The New York Times: “Each December, lists of culinary forecasts pour forth from public relations companies trying to elevate their profiles, food companies looking to sell more food and professional associations hoping to guide chefs as they try to translate the zeitgeist into menu items. Social media wonks have jumped into the pool, too, eager to show off their powerful search analytics.”

“Meals in a bowl are … driven by … yoga, Gwyneth Paltrow, the gluten-free movement, a new appetite for Asian street food and the demand for grab-and-go convenience … It doesn’t hurt that food in bowls can be visually attractive, perfect for an Instagram feed. At Pinterest, which is used by 150 million people a month, Buddha bowls filled with simple vegan or vegetarian ingredients are among the top items that users post. The name evokes the mindfulness with which a monk holds a bowl of food.”

“Lynn Dornblaser, the director of innovation and insight for Mintel, has been trend-spotting for 30 years … The most important development on her list, she said, is the idea that healthful food and drinks are not luxuries … pointing to the growing sales of imperfect fruits and vegetables, often marketed as ‘ugly produce.’ She comments: “People who earn less than $50,000 a year are not buying gourmet olive oil or having Blue Apron delivered. But they’ve got a need for quality products just like everyone else does.”


GNC Addresses Its Prices Crisis

The Wall Street Journal: “In October, the acting chief executive of GNC Holdings Inc. made a confession: The big vitamin retailer had ‘a badly broken business model.’ Its prices were too confusing and constantly undercut by online competitors. Sales were plunging. Behind the scenes, executives had decided the only way to fix things was to start over. So on Wednesday, GNC will close its 4,400 U.S. stores to overhaul its pricing system, which featured as many as four different prices on some labels.”

“When the stores reopen the next day, labels for GNC’s protein powders, herbal remedies and nutritional supplements will feature just one price. There will still be discounts, but about half of the company’s products will start at lower prices than before, while a quarter of the prices will be higher … While heavy promotions, especially during the holiday period, have become a sophisticated calculus, the nature of setting retail prices has become more complex. Online stores can set algorithms to change prices by the hour and nearly every shopper is armed with a smartphone, making the market transparent.”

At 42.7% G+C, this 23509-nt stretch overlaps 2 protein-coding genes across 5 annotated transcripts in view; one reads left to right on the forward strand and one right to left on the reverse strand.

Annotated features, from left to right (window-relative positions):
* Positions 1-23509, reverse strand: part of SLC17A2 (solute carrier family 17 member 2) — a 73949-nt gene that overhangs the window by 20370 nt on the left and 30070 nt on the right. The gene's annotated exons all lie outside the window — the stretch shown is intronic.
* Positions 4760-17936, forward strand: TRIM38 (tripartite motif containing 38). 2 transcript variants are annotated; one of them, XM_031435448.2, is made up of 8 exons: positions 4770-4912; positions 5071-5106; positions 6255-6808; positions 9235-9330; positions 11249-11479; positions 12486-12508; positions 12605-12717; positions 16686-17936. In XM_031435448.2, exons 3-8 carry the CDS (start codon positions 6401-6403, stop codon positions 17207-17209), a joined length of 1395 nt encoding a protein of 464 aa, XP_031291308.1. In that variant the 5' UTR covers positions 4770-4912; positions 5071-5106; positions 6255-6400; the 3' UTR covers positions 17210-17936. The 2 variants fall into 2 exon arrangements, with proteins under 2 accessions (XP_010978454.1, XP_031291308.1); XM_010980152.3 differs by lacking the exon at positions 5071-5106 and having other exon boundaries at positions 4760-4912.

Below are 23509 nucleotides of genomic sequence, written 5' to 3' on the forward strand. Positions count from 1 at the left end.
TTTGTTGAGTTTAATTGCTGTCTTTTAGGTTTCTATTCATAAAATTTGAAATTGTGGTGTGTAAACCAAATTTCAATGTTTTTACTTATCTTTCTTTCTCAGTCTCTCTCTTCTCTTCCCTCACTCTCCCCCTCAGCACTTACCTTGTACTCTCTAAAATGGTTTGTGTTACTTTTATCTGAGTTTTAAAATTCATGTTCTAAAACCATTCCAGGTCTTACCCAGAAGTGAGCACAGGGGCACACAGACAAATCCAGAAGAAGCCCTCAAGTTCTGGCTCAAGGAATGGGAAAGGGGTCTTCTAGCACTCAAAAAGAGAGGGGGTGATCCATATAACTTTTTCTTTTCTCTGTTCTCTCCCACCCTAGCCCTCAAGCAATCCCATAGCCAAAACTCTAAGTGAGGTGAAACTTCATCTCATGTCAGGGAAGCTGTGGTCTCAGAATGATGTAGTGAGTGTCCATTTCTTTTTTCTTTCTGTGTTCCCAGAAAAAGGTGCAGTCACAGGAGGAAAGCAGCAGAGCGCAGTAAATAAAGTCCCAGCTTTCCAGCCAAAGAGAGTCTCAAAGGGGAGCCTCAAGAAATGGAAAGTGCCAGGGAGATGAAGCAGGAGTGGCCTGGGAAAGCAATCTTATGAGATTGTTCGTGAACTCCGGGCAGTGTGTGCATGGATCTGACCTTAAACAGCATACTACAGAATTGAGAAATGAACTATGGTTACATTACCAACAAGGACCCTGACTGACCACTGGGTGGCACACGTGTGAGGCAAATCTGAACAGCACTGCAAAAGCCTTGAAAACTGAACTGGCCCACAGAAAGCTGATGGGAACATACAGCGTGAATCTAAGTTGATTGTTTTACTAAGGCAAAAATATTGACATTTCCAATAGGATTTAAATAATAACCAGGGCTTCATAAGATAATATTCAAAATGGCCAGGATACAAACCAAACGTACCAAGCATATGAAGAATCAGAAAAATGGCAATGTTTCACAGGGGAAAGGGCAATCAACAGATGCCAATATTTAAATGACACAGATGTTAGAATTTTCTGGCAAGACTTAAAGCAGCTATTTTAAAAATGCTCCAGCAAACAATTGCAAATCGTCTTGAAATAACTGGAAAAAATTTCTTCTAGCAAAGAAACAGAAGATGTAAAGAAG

“At GNC, executives gathered input from outside consultants, ran tests in 10 markets and had to get the support of outside vendors as well as its franchise owners. The company eliminated gaps between web and store prices, moved to end a discount-card program and determined new prices by comparing products it carried against similar ones at competitors.”


Short List: Less is More in Processed Foods

The Wall Street Journal: “A yearslong effort by General Mills to remove synthetic food dyes from cereal seems to have turned around that business, with retail sales of its reformulated cereals up 3% in the U.S. in the last reported quarter. But now a persistent decline in yogurt sales has General Mills scrambling … General Mills is adding more organic yogurt and introducing new products like yogurt drinks and snacks that don’t come in the traditional yogurt cup.”

At ConAgra: “Reddi-wip is advertising its use of ‘real cream’ rather than hydrogenated oils, and ‘no artificial growth hormone.’ Hunt’s is promoting how it peels its tomatoes with steam, rather than chemicals. ConAgra’s website for Hebrew National hot dogs brags that they have no artificial flavors, no fillers and no byproducts because ‘the shorter the ingredients list, the better’.”


Primark & The Art of Bargain Shopping

The Wall Street Journal: “Shopping at Primark stores, stylish Brits know, requires strategy and skill. As many retailers struggle, the destination for trendy $5 sweaters and colorful $3 T-shirts is planning to expand in the U.S. beyond the handful of stores it currently has in the Northeast. The store doesn’t sell online, but operates in nine countries outside its home in the U.K. and Ireland. Its six U.S. stores include one at the original site of Filene’s Basement in Boston.”

“To visit Primark is to navigate throngs of people. They hunt through crammed racks for jeans that look almost like a pair spotted on the runway but at a fraction of the price, with the fear that they may disappear into another shopper’s arms in minutes … Primark stores are large, and product moves quickly. The largest store, in Manchester (UK), occupies 155,000-square feet over three floors.”